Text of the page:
The Vikings climbed to the top of CFL All-Star receiver Duron Carter’s list of preferred NFL teams to sign with after today’s workout at Winter Park.
“It went really well,” said Carter, the 23-year-old son of Vikings Hall of Fame receiver Cris Carter. “I met everybody and it looked really good. I like Minnesota, I like the facilities, I like the coaches and everything. It seems like things are looking up. I would say Minnesota is probably my front-runner right now.”
Carter had already worked out for Tampa Bay, Indianapolis and Kansas City. He said he hasn’t ruled them out and plans to continue his tour of NFL teams with visits to Cleveland, Carolina, San Francisco and Washington. He said Cleveland is scheduled for next Friday, while Carolina could be as early as next week depending on the outcome of the Panthers’ playoff game at Seattle on Saturday.
Carter, who caught 75 passes for 1,030 yards and seven touchdowns for the Montreal Alouettes this season, can’t sign with an NFL team until Feb. 10. That’s the date that CFL players entering their option years are able to jump to the NFL.
“The Vikings are No. 1, but I might as well go around and see what everybody is talking about,” said Carter, a 6-5, 205-pounder who attended the Vikings’ 2013 rookie minicamp as a tryout invitee. “I can’t sign anyway.”
As for what impressed Carter the most about Winter Park, he said, “It was kind of incomparable to the other places I’ve been so far. I was running around that facility when I was a kid. Going back and see some of the same people still there, it was kind of like a homecoming.
“Just talking to [receivers] coach [George] Stewart and coach [Norv] Turner [the offensive coordinator], I seemed a lot more comfortable working out with them and talking to them than a lot of other places.”
Looking at the Vikings’ CURRENT roster, which includes a pretty good running back who’s, um, well rested, here’s one man’s opinion of the top four needs heading into the first round of the draft, which will be held in what will seem like 3,457 days …
1. Receiver: Not just any receiver. A big, fast, prototypical No. 1-type receiver with some polished route-running skills. (Google: Big receivers/Bears/Lions/really hard to defend). There’s no guarantee Cordarrelle Patterson will put in the work or grasp what is necessary to be an elite receiver, so the train moves on. If he wakes up, great. The Vikings would have two elite big receivers for Teddy Bridgewater to look for.
2. Left guard: The offensive line just flat-out isn’t good enough and another first-round investment might be due. Four of the positions — left tackle, center, right guard and right tackle — are manned by young guys who are either doing a good job, are capable of doing a good job and are here because the team invested heavily in them financially and/or through the draft. Charlie Johnson won’t be brought back and David Yankey is a fifth-round pick who never saw the field this season. An elite left guard would help the line overall and could steer left tackle Matt Kalil’s career back to the path it should be on.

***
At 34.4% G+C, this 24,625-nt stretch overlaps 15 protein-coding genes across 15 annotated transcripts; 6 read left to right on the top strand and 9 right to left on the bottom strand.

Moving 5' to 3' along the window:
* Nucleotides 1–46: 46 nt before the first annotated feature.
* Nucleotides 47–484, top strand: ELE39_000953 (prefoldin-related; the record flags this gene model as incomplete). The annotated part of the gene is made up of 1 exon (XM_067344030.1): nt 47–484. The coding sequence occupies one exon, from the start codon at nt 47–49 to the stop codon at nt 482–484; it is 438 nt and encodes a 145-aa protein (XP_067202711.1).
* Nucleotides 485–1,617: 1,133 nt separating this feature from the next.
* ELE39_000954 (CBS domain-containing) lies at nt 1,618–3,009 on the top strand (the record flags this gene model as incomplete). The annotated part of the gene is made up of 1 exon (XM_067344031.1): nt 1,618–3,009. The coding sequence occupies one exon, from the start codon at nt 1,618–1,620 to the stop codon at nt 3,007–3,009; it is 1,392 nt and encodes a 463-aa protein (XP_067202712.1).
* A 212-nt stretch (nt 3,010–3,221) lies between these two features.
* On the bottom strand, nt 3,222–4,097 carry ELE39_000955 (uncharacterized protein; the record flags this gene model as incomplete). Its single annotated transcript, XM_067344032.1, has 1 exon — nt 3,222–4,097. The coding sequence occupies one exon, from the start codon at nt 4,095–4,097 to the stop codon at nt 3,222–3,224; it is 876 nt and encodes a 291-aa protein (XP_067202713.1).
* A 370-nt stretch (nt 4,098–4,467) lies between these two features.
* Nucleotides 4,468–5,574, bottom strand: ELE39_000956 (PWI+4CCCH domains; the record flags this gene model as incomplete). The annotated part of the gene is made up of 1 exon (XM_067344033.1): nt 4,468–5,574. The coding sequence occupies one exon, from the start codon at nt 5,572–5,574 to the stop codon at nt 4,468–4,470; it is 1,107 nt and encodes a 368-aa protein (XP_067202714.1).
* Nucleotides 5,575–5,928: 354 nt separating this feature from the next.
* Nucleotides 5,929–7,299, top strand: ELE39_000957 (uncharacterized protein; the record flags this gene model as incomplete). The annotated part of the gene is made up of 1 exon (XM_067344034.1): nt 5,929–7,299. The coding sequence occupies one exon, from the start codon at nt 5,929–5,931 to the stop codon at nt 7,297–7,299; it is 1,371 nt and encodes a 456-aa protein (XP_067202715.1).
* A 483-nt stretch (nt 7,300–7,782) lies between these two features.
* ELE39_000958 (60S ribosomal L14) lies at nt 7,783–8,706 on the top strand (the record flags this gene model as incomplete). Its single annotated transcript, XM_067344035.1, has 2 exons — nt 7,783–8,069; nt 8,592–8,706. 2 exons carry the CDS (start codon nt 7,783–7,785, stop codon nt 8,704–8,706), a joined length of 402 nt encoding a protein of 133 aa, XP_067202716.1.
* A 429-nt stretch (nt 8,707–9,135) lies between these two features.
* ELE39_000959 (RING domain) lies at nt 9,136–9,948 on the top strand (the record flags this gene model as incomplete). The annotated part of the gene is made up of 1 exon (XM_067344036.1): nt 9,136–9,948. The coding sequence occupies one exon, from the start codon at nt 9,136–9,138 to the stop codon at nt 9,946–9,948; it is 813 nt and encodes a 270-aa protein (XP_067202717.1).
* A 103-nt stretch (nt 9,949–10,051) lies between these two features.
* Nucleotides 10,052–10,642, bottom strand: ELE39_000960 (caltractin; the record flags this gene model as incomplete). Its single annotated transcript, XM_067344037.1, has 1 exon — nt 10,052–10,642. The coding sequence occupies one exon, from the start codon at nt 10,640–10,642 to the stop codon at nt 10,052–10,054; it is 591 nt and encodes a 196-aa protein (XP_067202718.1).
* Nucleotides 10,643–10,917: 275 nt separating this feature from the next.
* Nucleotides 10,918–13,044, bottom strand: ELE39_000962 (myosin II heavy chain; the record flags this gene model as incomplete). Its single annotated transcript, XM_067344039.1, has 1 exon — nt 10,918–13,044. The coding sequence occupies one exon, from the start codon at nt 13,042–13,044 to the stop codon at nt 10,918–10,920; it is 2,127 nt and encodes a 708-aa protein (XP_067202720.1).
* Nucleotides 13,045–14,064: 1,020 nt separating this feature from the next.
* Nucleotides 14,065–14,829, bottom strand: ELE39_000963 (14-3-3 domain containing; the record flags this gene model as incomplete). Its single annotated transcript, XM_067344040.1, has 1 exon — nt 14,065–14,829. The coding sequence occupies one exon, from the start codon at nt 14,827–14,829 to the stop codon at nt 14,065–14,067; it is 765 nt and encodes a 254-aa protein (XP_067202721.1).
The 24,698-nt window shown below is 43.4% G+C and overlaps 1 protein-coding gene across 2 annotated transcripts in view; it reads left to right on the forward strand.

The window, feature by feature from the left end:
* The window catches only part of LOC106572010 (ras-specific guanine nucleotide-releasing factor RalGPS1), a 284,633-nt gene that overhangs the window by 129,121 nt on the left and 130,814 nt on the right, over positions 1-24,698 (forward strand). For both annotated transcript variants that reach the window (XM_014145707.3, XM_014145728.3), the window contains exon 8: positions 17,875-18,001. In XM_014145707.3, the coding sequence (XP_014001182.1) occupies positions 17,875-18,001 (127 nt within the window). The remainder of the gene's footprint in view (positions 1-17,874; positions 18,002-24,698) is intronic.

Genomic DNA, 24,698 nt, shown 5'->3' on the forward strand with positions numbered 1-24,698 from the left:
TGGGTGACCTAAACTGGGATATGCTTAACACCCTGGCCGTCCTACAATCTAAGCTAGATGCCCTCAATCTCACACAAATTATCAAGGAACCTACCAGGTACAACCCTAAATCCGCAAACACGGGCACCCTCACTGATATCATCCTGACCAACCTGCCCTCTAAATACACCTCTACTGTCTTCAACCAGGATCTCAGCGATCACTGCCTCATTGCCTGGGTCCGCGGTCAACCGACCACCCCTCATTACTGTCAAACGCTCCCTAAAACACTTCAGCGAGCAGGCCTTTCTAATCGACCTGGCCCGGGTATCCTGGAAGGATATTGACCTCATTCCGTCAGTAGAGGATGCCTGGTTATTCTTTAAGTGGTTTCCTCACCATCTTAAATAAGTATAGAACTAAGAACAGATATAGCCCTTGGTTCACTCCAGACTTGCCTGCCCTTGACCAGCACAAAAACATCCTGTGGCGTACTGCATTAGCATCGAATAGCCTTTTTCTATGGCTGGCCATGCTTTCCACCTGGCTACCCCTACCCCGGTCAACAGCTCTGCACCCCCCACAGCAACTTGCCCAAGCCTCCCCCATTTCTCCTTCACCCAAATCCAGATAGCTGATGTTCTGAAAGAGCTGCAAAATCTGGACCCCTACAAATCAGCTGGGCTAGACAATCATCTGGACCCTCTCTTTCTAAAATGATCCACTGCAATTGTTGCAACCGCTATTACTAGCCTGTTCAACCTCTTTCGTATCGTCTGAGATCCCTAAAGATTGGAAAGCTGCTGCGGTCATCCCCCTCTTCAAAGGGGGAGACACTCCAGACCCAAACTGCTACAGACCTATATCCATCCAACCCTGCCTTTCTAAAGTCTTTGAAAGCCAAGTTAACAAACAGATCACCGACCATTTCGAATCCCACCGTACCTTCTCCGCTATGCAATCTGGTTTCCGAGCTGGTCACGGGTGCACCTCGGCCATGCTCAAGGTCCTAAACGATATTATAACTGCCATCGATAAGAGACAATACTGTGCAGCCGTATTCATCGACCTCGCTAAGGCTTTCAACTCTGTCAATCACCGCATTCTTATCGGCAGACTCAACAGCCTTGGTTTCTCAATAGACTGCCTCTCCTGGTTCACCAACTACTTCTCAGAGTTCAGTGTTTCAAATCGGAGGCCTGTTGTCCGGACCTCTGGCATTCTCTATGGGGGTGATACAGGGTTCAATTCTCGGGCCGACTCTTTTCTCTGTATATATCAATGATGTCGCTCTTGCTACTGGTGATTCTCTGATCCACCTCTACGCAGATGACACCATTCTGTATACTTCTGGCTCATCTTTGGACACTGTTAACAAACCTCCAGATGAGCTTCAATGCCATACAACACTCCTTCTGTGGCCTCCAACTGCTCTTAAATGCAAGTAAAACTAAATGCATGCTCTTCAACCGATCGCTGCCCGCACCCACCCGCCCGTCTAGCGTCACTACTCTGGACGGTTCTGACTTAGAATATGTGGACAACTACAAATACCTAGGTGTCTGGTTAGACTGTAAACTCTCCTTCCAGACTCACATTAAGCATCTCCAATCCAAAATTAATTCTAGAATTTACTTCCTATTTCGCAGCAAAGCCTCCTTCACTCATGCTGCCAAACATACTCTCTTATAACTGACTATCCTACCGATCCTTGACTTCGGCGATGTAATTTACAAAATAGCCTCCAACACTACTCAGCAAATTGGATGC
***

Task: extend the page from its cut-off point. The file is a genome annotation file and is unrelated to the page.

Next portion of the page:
3. Strong safety: Free safety Harrison Smith should have made the Pro Bowl and would have gotten more All-Pro consideration if the team had been better. Now imagine placing another elite, first-round caliber safety next to him. Someone with the same instincts, tackling ability and versatility. Might come in handy for those Green Bay games against a QB who is about to win his second MVP award and has thrown 477 passes and 38 touchdowns since his last pick at Lambeau Field
4. Cornerback: Josh Robinson, for the most part, played better than expected as the No. 3 corner in his first season with Mike Zimmer and his staff coaching him. But he’s a shaky No. 3 in the NFC North. Plus, there’s no guarantee the Vikings will remain as healthy in the secondary as they were in 2014. Anyone who saw the team play in 2011 and 2013 knows what happens to a defense when the secondary is ravaged by injuries. Also, Captain Munnerlyn was an upgrade from Chris Cook, but he didn’t reach a level that screams automatic starter for 2015. So if things line up a certain way and corner is the top talent on the board in Round 1, take him and move Munnerlyn to the No. 3 nickel slot spot if you have to.
Although the top four needs were listed in order, we aren’t saying automatically take a receiver first, a guard second, etc. The Vikings have enough needs that every position, except quarterback, should be in play when they pick 11th overall. Just pick the greatest talent and make the necessary adjustments.
Four rookies made the Pro Bowl this season. All four were selected below the 11th pick. Any one of them would fit with the Vikings, even the one who is a defensive tackle because, well, he’s that good and those big fellas don’t play every snap.
The Giants got receiver Odell Beckham 12th overall. He’s going to win offensive rookie of the year. The Rams took defensive tackle Aaron Donald 13th overall. He’ll likely win defensive rookie of the year.
At No. 16, the Cowboys got guard Zack Martin. All he did was earn All-Pro honors. At No. 17, the Ravens took linebacker C.J. Mosley, a playmaker who helped Baltimore’s defense go on the road and win at Pittsburgh in last week’s wild card round.
Obviously, the Vikings also did well for themselves, picking up linebacker Anthony Barr at No. 9 and Bridgewater at No. 32. Whether the Vikings give Barr help on defense or Bridgewater help on offense should come down to the best player, not a preconceived notion of which position should be filled by which round.